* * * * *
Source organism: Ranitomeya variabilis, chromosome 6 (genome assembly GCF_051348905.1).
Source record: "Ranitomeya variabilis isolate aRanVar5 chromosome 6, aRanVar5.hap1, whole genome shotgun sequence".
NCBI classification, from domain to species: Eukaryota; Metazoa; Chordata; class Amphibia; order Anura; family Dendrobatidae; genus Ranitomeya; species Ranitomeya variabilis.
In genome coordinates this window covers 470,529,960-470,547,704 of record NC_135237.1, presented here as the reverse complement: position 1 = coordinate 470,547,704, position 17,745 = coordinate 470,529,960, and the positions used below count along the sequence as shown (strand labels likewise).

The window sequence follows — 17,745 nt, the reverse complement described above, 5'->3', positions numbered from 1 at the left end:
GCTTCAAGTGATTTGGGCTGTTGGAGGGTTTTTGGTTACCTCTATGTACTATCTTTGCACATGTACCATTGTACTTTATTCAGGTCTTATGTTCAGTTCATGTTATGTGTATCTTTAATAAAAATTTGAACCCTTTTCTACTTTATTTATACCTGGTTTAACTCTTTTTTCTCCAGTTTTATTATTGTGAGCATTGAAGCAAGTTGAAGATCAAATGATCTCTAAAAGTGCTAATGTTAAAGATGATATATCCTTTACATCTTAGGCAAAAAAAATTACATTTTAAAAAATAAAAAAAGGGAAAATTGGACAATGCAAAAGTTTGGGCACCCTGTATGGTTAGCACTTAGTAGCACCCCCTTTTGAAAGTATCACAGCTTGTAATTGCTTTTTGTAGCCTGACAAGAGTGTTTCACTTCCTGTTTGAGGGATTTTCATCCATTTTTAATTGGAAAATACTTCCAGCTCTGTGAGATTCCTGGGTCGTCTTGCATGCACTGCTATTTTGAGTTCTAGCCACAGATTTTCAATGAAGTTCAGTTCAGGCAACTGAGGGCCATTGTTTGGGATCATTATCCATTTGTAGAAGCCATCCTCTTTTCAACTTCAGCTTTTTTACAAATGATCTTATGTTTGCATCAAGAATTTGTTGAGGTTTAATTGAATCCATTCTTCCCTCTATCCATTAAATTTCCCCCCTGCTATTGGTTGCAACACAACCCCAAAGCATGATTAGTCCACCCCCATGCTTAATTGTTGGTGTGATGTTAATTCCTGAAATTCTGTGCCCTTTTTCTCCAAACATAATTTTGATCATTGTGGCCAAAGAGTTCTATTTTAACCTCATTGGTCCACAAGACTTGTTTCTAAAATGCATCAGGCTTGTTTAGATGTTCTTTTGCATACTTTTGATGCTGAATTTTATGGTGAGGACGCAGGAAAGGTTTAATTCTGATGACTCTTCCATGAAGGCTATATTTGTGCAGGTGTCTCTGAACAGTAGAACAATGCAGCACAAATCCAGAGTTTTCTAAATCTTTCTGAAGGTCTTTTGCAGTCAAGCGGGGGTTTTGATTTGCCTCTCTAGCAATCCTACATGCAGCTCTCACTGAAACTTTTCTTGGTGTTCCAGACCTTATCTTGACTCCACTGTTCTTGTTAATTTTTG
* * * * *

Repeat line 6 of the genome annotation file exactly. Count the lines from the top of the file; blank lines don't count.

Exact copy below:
GCTTCAAGTGATTTGGGCTGTTGGAGGGTTTTTGGTTACCTCTATGTACTATCTTTGCACATGTACCATTGTACTTTATTCAGGTCTTATGTTCAGTTCATGTTATGTGTATCTTTAATAAAAATTTGAACCCTTTTCTACTTTATTTATACCTGGTTTAACTCTTTTTTCTCCAGTTTTATTATTGTGAGCATTGAAGCAAGTTGAAGATCAAATGATCTCTAAAAGTGCTAATGTTAAAGATGATATATCCTTTACATCTTAGGCAAAAAAAATTACATTTTAAAAAATAAAAAAAGGGAAAATTGGACAATGCAAAAGTTTGGGCACCCTGTATGGTTAGCACTTAGTAGCACCCCCTTTTGAAAGTATCACAGCTTGTAATTGCTTTTTGTAGCCTGACAAGAGTGTTTCACTTCCTGTTTGAGGGATTTTCATCCATTTTTAATTGGAAAATACTTCCAGCTCTGTGAGATTCCTGGGTCGTCTTGCATGCACTGCTATTTTGAGTTCTAGCCACAGATTTTCAATGAAGTTCAGTTCAGGCAACTGAGGGCCATTGTTTGGGATCATTATCCATTTGTAGAAGCCATCCTCTTTTCAACTTCAGCTTTTTTACAAATGATCTTATGTTTGCATCAAGAATTTGTTGAGGTTTAATTGAATCCATTCTTCCCTCTATCCATTAAATTTCCCCCCTGCTATTGGTTGCAACACAACCCCAAAGCATGATTAGTCCACCCCCATGCTTAATTGTTGGTGTGATGTTAATTCCTGAAATTCTGTGCCCTTTTTCTCCAAACATAATTTTGATCATTGTGGCCAAAGAGTTCTATTTTAACCTCATTGGTCCACAAGACTTGTTTCTAAAATGCATCAGGCTTGTTTAGATGTTCTTTTGCATACTTTTGATGCTGAATTTTATGGTGAGGACGCAGGAAAGGTTTAATTCTGATGACTCTTCCATGAAGGCTATATTTGTGCAGGTGTCTCTGAACAGTAGAACAATGCAGCACAAATCCAGAGTTTTCTAAATCTTTCTGAAGGTCTTTTGCAGTCAAGCGGGGGTTTTGATTTGCCTCTCTAGCAATCCTACATGCAGCTCTCACTGAAACTTTTCTTGGTGTTCCAGACCTTATCTTGACTCCACTGTTCTTGTTAATTTTTG